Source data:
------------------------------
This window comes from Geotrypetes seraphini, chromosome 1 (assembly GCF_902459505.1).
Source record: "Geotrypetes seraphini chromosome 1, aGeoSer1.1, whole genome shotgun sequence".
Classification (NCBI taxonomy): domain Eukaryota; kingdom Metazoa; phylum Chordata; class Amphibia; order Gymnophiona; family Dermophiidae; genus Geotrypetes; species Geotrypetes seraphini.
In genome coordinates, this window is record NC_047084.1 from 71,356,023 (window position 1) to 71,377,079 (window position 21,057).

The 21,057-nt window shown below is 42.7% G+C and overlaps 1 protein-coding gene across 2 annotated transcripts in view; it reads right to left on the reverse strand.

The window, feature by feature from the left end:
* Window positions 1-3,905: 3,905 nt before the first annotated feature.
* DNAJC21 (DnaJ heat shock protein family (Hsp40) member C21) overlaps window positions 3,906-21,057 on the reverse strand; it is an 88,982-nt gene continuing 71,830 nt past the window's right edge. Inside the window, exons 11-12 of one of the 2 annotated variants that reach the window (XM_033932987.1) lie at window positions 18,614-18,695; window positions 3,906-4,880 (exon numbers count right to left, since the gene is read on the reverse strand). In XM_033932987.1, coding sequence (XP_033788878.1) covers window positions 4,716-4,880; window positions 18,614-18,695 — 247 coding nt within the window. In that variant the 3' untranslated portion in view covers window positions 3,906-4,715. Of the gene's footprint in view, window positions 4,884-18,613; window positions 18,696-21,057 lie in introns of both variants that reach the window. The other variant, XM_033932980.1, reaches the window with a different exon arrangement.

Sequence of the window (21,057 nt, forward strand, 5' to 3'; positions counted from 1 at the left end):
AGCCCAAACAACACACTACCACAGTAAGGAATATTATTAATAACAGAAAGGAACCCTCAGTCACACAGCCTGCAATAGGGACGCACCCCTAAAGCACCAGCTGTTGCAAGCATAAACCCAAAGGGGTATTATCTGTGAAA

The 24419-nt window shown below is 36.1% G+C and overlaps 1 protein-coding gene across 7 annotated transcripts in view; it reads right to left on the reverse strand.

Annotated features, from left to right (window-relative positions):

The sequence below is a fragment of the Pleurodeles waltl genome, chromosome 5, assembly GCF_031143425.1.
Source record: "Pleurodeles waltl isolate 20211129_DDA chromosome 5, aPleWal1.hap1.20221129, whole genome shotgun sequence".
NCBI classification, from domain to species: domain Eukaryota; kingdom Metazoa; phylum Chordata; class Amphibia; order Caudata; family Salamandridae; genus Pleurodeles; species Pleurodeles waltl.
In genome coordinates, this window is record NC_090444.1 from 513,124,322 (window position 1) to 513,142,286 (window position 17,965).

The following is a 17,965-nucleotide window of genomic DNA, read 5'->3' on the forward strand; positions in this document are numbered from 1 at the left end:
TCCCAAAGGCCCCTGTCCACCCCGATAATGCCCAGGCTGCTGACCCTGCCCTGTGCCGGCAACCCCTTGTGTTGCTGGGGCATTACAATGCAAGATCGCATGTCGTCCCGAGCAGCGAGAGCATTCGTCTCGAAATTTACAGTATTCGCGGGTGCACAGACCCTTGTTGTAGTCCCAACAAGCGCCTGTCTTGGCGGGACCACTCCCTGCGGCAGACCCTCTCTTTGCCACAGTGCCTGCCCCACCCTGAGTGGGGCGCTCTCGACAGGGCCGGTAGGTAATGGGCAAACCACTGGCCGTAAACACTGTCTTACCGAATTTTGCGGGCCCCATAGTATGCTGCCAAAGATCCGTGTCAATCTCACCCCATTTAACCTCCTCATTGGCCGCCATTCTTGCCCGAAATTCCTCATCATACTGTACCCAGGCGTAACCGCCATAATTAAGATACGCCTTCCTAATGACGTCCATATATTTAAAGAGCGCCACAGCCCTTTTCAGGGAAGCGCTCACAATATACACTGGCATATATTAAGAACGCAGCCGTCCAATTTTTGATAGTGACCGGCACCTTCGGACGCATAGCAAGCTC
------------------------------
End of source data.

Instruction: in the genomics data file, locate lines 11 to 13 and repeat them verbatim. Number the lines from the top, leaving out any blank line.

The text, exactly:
The 24419-nt window shown below is 36.1% G+C and overlaps 1 protein-coding gene across 7 annotated transcripts in view; it reads right to left on the reverse strand.

Annotated features, from left to right (window-relative positions):

The sequence below is a fragment of the Pleurodeles waltl genome, chromosome 5, assembly GCF_031143425.1.